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Authentic Pad Thai


Serves 6 as a snack or first course; 4 as a main course

  • by from Fine Cooking
    Issue 111

This classic stir-fry of rice noodles, tofu, dried shrimp, and colorful garnishes is a street-food staple in Thailand, and surprisingly easy to make at home. If you can’t find tamarind, palm sugar, Thai basil, or Thai chiles, you can still make a delicious version of this dish with the substitutions listed below.

Extras: Watch Corinne Trang demonstrate how to make Pad Thai and view a slideshow to learn more about Essential Thai Ingredients.

  • 1/3 cup fish sauce
  • 1/3 cup tamarind concentrate (or substitute fresh lime juice)
  • 1/3 cup palm sugar (or substitute agave nectar)
  • 5 Tbs. grapeseed or vegetable oil; more as needed
  • 1 large clove garlic, minced
  • 1/3 cup small dried shrimp, soaked in warm water for 20 minutes and drained
  • 1 5-oz. cake pressed tofu, thinly sliced
  • 4 large eggs
  • 10 oz. medium (1/4-inch wide) rice sticks (pad thai noodles), soaked in warm water until pliable (at least 20 minutes) and drained
  • 1-1/2 cups homemade or canned lower-salt chicken broth
  • 1 cup mung bean sprouts, rinsed, root ends trimmed (if you like)
  • 1/2 cup Thai basil or cilantro, freshly torn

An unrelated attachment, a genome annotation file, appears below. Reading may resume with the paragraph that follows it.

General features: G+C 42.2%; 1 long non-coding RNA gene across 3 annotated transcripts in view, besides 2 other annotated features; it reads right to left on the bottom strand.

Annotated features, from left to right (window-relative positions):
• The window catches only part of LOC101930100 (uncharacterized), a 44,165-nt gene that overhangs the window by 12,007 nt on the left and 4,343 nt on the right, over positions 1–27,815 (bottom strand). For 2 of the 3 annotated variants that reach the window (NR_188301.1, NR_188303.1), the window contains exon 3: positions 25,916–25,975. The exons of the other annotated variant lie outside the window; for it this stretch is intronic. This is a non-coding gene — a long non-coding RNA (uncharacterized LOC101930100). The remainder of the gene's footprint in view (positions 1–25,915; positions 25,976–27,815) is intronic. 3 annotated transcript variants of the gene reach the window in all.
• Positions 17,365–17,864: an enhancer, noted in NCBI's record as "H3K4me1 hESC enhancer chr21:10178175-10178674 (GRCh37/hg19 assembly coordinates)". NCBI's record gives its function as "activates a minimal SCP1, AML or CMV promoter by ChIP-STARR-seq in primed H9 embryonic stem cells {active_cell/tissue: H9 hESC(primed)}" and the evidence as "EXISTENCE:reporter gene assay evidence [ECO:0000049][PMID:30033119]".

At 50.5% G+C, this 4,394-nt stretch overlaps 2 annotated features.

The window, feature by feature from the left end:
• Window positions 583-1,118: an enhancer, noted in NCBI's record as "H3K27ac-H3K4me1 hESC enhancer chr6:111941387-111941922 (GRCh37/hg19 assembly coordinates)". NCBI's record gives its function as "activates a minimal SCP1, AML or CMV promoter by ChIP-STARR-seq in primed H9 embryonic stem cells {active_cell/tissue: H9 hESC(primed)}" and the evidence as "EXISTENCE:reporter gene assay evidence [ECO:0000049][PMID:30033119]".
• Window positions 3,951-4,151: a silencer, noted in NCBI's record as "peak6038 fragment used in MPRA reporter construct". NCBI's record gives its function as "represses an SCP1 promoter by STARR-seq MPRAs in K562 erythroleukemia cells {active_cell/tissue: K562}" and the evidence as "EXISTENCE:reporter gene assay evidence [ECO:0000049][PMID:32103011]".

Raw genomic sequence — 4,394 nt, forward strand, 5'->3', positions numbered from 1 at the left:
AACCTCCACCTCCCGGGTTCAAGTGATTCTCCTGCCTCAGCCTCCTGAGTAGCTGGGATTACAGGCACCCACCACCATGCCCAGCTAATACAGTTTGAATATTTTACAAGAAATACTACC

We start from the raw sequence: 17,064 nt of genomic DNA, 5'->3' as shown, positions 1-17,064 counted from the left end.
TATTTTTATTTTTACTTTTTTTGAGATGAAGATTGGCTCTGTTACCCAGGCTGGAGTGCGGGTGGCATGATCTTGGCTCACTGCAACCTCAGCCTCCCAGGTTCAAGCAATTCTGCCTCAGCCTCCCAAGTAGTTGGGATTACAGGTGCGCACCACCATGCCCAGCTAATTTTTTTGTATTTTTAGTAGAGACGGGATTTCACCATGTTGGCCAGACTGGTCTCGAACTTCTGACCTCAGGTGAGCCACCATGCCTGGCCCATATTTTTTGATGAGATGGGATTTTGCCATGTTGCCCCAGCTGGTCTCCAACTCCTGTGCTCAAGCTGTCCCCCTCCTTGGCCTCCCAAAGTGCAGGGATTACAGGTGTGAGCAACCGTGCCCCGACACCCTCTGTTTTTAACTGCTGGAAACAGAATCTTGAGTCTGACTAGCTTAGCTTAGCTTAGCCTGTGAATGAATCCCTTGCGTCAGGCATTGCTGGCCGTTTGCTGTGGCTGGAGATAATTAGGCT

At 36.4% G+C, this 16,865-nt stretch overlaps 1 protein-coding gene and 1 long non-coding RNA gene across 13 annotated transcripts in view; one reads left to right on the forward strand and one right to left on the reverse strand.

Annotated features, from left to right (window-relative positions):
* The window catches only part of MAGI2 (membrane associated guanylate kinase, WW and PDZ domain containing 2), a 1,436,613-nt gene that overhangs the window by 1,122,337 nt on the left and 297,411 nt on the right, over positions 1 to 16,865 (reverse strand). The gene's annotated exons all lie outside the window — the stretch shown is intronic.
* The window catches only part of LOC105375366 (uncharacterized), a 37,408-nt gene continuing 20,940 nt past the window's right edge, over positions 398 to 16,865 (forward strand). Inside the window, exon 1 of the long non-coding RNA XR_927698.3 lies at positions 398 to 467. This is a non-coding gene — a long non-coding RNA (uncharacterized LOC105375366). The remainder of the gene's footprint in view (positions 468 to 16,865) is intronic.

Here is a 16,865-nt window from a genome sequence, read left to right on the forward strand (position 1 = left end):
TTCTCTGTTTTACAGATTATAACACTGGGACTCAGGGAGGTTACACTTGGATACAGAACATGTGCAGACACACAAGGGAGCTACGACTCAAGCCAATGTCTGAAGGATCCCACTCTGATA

• 1/4 cup chopped unsalted roasted peanuts
  • 3 scallions (white and green parts), trimmed and thinly sliced diagonally
  • 3 fresh red Thai chiles (or other small hot red chiles), seeded and thinly sliced, or Sriracha to taste
  • 1 medium lime, cut into 6 to 8 wedges

In a medium bowl, whisk the fish sauce, tamarind concentrate, and palm sugar until the sugar is completely dissolved. Set aside.

In a large wok, heat 2 Tbs. of the oil over high heat until shimmering hot. Add the garlic and stir-fry until golden, about 15 seconds. Add the dried shrimp and stir-fry for 15 seconds. Transfer to a medium bowl, leaving behind as much oil as possible, and set aside. Add the tofu to the wok and stirfry until heated through and golden in spots, about 1 minute. Transfer to the bowl of shrimp and set aside.

Return the wok to high heat and add 1 Tbs.of the oil. Crack the eggs into the wok and scramble gently to break the yolks, making sure not to overmix so as to retain some yellow and white parts; cook until just set, about 1 minute. Transfer to a small bowl and set aside. If any egg residue remains in the wok, wipe it clean.

Heat the remaining 2 Tbs. oil in the wok over high heat. Add the noodles, broth, and fish sauce mixture. Cook, tossing occasionally, until the noodles have completely absorbed the liquid and are sizzling, 4 to 6 minutes. Add the dried shrimp and tofu,toss a few times, and divide among plates or bowls. Garnish each serving with some scrambled egg, mung bean sprouts, basil, peanuts, scallions, and chiles. Serve hot with the lime wedges on the side for squeezing over the noodles


Substitute 36 small fresh peeled and deveined shrimp for the dried shrimp, stir-frying them until opaque, about 1 minute.

nutrition information (per serving):
Calories (kcal): 480, Fat (kcal): 20, Fat Calories (g): 180, Saturated Fat (g): 3, Protein (g): 14, Monounsaturated Fat (g): 5, Carbohydrates (mg): 63, Polyunsaturated Fat (mg): 11, Sodium (g): 1530, Cholesterol (g): 135, Fiber (g): 4,

Photo: Colin Clark

Way too much fish sauce and tamarind paste. The right flavors were there, just the ratios were definitely wrong. It was far too fishy &'tangy'... Such a bummer to have to throw out what would have been leftovers.